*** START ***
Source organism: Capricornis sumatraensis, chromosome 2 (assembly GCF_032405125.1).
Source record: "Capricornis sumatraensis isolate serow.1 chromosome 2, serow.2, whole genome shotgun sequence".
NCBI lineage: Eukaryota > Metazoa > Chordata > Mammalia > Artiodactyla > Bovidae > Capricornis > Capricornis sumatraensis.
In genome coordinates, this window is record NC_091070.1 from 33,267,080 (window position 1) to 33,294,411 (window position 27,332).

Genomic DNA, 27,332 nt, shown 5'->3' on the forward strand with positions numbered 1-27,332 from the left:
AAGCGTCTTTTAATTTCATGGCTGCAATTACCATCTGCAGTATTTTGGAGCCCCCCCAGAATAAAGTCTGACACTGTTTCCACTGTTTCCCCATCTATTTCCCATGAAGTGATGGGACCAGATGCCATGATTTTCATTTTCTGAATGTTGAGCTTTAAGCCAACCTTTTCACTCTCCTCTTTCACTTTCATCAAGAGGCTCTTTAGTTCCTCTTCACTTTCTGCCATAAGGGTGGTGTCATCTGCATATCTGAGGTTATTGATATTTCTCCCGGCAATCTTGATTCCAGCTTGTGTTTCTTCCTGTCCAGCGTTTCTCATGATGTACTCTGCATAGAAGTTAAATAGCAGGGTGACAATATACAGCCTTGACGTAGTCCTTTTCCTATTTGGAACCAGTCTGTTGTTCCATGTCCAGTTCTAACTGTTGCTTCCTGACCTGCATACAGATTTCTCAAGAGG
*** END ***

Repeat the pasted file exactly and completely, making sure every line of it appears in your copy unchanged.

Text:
Source organism: Capricornis sumatraensis, chromosome 2 (assembly GCF_032405125.1).
Source record: "Capricornis sumatraensis isolate serow.1 chromosome 2, serow.2, whole genome shotgun sequence".
NCBI lineage: Eukaryota > Metazoa > Chordata > Mammalia > Artiodactyla > Bovidae > Capricornis > Capricornis sumatraensis.
In genome coordinates, this window is record NC_091070.1 from 33,267,080 (window position 1) to 33,294,411 (window position 27,332).

Genomic DNA, 27,332 nt, shown 5'->3' on the forward strand with positions numbered 1-27,332 from the left:
AAGCGTCTTTTAATTTCATGGCTGCAATTACCATCTGCAGTATTTTGGAGCCCCCCCAGAATAAAGTCTGACACTGTTTCCACTGTTTCCCCATCTATTTCCCATGAAGTGATGGGACCAGATGCCATGATTTTCATTTTCTGAATGTTGAGCTTTAAGCCAACCTTTTCACTCTCCTCTTTCACTTTCATCAAGAGGCTCTTTAGTTCCTCTTCACTTTCTGCCATAAGGGTGGTGTCATCTGCATATCTGAGGTTATTGATATTTCTCCCGGCAATCTTGATTCCAGCTTGTGTTTCTTCCTGTCCAGCGTTTCTCATGATGTACTCTGCATAGAAGTTAAATAGCAGGGTGACAATATACAGCCTTGACGTAGTCCTTTTCCTATTTGGAACCAGTCTGTTGTTCCATGTCCAGTTCTAACTGTTGCTTCCTGACCTGCATACAGATTTCTCAAGAGG